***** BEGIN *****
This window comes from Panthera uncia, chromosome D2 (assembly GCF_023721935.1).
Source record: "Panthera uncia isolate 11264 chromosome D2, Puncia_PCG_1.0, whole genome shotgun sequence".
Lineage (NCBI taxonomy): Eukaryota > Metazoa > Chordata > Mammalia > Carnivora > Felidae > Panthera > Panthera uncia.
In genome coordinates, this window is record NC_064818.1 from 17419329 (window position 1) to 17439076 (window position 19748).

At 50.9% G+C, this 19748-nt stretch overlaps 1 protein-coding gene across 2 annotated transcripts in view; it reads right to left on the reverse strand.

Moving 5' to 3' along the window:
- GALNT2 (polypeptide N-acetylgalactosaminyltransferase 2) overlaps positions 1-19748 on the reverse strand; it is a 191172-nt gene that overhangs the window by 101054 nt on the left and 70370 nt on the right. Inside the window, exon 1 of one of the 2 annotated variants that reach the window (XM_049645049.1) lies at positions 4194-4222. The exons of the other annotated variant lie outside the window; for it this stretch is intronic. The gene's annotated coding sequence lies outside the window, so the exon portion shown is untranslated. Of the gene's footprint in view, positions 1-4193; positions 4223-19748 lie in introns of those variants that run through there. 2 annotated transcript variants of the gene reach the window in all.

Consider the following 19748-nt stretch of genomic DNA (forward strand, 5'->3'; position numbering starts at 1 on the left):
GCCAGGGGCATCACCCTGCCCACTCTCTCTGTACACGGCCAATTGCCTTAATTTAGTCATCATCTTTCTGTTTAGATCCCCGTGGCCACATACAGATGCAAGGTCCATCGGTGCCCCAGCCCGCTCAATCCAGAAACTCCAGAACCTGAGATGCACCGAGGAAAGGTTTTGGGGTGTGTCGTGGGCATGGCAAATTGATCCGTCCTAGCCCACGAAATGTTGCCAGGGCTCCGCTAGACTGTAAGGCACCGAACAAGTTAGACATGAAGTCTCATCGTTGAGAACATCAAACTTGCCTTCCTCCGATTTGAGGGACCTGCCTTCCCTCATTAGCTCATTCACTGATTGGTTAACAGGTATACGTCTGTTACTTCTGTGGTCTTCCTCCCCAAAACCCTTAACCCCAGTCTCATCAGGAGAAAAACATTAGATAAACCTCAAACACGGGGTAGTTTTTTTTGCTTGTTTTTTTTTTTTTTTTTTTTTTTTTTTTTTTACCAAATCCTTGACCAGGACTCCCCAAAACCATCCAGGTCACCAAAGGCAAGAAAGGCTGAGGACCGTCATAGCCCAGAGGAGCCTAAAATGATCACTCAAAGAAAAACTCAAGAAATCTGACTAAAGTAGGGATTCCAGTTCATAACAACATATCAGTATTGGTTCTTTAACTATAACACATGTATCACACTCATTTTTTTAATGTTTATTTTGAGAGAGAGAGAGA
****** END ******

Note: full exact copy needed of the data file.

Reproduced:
This window comes from Panthera uncia, chromosome D2 (assembly GCF_023721935.1).
Source record: "Panthera uncia isolate 11264 chromosome D2, Puncia_PCG_1.0, whole genome shotgun sequence".
Lineage (NCBI taxonomy): Eukaryota > Metazoa > Chordata > Mammalia > Carnivora > Felidae > Panthera > Panthera uncia.
In genome coordinates, this window is record NC_064818.1 from 17419329 (window position 1) to 17439076 (window position 19748).

At 50.9% G+C, this 19748-nt stretch overlaps 1 protein-coding gene across 2 annotated transcripts in view; it reads right to left on the reverse strand.

Moving 5' to 3' along the window:
- GALNT2 (polypeptide N-acetylgalactosaminyltransferase 2) overlaps positions 1-19748 on the reverse strand; it is a 191172-nt gene that overhangs the window by 101054 nt on the left and 70370 nt on the right. Inside the window, exon 1 of one of the 2 annotated variants that reach the window (XM_049645049.1) lies at positions 4194-4222. The exons of the other annotated variant lie outside the window; for it this stretch is intronic. The gene's annotated coding sequence lies outside the window, so the exon portion shown is untranslated. Of the gene's footprint in view, positions 1-4193; positions 4223-19748 lie in introns of those variants that run through there. 2 annotated transcript variants of the gene reach the window in all.

Consider the following 19748-nt stretch of genomic DNA (forward strand, 5'->3'; position numbering starts at 1 on the left):
GCCAGGGGCATCACCCTGCCCACTCTCTCTGTACACGGCCAATTGCCTTAATTTAGTCATCATCTTTCTGTTTAGATCCCCGTGGCCACATACAGATGCAAGGTCCATCGGTGCCCCAGCCCGCTCAATCCAGAAACTCCAGAACCTGAGATGCACCGAGGAAAGGTTTTGGGGTGTGTCGTGGGCATGGCAAATTGATCCGTCCTAGCCCACGAAATGTTGCCAGGGCTCCGCTAGACTGTAAGGCACCGAACAAGTTAGACATGAAGTCTCATCGTTGAGAACATCAAACTTGCCTTCCTCCGATTTGAGGGACCTGCCTTCCCTCATTAGCTCATTCACTGATTGGTTAACAGGTATACGTCTGTTACTTCTGTGGTCTTCCTCCCCAAAACCCTTAACCCCAGTCTCATCAGGAGAAAAACATTAGATAAACCTCAAACACGGGGTAGTTTTTTTTGCTTGTTTTTTTTTTTTTTTTTTTTTTTTTTTTTTTACCAAATCCTTGACCAGGACTCCCCAAAACCATCCAGGTCACCAAAGGCAAGAAAGGCTGAGGACCGTCATAGCCCAGAGGAGCCTAAAATGATCACTCAAAGAAAAACTCAAGAAATCTGACTAAAGTAGGGATTCCAGTTCATAACAACATATCAGTATTGGTTCTTTAACTATAACACATGTATCACACTCATTTTTTTAATGTTTATTTTGAGAGAGAGAGAGA